An influential government health task force now says that the benefits of getting screened for prostate cancer may slightly outweigh the risks. For that reason, the U.S Preventive Services Task Force (USPSTF) is advising men to discuss with their doctors whether screening makes sense for them, rather than skipping the test as they’d previously recommended for most men.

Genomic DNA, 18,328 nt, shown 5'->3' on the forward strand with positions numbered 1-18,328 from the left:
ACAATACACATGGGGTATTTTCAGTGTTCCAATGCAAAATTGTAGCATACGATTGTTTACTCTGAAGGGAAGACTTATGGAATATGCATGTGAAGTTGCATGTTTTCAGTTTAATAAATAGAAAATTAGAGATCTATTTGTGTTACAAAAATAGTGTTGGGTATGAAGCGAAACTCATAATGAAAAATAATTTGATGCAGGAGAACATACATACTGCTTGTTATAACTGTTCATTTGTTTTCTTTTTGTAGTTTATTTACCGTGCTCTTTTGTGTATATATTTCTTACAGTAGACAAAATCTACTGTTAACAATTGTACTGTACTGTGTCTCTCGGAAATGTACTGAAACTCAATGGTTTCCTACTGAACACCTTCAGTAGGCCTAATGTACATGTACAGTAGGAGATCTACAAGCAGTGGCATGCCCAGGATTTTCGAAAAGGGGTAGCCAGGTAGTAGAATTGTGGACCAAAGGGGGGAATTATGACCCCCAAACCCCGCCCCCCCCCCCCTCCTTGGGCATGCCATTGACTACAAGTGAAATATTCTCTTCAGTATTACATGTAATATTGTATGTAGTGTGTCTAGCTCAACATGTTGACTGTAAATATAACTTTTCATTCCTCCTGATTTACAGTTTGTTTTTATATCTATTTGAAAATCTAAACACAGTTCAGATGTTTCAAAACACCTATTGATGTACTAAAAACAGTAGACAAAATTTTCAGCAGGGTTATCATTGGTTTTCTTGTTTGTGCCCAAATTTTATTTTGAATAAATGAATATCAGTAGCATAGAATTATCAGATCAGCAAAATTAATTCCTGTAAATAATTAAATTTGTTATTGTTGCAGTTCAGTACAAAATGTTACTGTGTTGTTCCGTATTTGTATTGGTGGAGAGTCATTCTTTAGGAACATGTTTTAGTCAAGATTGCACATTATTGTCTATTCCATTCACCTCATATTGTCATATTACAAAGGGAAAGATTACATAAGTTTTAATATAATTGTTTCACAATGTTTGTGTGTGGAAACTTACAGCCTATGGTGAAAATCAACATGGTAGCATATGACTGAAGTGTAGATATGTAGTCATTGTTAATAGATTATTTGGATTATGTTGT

The new recommendation is a reversal from the one they issued in 2012, when the USPSTF advised most men not to get screened for prostate cancer using an inexpensive blood test, called a prostate specific antigen (PSA) test. Based on the evidence they had available at that time, they concluded that the risks of screening—which include false positive results, overtreatment of slow-growing cancers and side effects from those treatments—outweighed the small benefits. But with more data on the subject, the task force now leans toward the benefits of screening.
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